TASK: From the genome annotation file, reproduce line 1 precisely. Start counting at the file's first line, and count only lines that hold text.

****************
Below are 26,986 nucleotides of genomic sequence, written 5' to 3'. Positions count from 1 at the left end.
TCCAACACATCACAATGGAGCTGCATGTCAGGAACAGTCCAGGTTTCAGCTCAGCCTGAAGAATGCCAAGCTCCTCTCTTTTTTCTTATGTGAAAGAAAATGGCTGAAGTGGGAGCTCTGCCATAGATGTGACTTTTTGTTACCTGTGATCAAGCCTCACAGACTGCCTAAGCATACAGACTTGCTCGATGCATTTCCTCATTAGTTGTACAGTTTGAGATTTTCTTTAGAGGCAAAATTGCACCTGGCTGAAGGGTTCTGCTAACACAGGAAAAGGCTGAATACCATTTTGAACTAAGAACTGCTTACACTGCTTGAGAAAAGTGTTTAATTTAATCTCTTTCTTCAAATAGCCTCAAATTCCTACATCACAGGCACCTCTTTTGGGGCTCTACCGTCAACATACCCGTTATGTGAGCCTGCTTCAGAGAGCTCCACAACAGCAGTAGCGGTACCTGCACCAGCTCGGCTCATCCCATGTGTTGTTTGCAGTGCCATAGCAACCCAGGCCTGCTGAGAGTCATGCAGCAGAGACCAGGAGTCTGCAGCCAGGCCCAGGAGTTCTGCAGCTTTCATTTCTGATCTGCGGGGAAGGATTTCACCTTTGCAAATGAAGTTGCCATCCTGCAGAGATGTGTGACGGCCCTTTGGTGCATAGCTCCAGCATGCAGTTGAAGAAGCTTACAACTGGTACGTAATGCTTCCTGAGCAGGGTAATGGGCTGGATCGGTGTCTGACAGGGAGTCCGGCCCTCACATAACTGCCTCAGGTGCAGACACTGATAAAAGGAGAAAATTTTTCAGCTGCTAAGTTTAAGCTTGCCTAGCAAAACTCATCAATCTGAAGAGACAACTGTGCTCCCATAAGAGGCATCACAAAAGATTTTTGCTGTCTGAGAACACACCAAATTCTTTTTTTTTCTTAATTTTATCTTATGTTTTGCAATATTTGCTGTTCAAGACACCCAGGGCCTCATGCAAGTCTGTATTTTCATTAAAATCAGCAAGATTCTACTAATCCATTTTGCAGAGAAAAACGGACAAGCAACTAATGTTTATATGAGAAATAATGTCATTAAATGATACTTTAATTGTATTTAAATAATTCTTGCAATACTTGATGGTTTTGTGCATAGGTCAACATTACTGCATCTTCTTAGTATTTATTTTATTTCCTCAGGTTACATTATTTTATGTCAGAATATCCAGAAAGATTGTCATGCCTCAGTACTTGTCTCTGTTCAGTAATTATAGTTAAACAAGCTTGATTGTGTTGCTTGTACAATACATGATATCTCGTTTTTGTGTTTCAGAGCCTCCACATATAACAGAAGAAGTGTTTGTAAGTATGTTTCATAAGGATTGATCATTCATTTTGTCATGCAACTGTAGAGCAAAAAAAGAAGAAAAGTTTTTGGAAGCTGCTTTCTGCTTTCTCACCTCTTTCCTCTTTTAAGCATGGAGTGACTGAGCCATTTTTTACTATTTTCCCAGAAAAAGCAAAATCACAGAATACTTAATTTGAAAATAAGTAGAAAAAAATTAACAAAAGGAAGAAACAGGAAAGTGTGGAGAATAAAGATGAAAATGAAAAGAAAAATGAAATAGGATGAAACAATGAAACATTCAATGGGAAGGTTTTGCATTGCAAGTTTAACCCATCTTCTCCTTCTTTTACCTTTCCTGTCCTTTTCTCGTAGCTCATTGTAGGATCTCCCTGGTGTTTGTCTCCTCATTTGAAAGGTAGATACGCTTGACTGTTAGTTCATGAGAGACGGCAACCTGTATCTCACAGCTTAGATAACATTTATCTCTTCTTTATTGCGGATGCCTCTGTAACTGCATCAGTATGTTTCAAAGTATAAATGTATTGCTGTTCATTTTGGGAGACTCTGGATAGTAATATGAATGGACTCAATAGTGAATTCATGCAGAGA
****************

Below are 26,986 nucleotides of genomic sequence, written 5' to 3'. Positions count from 1 at the left end.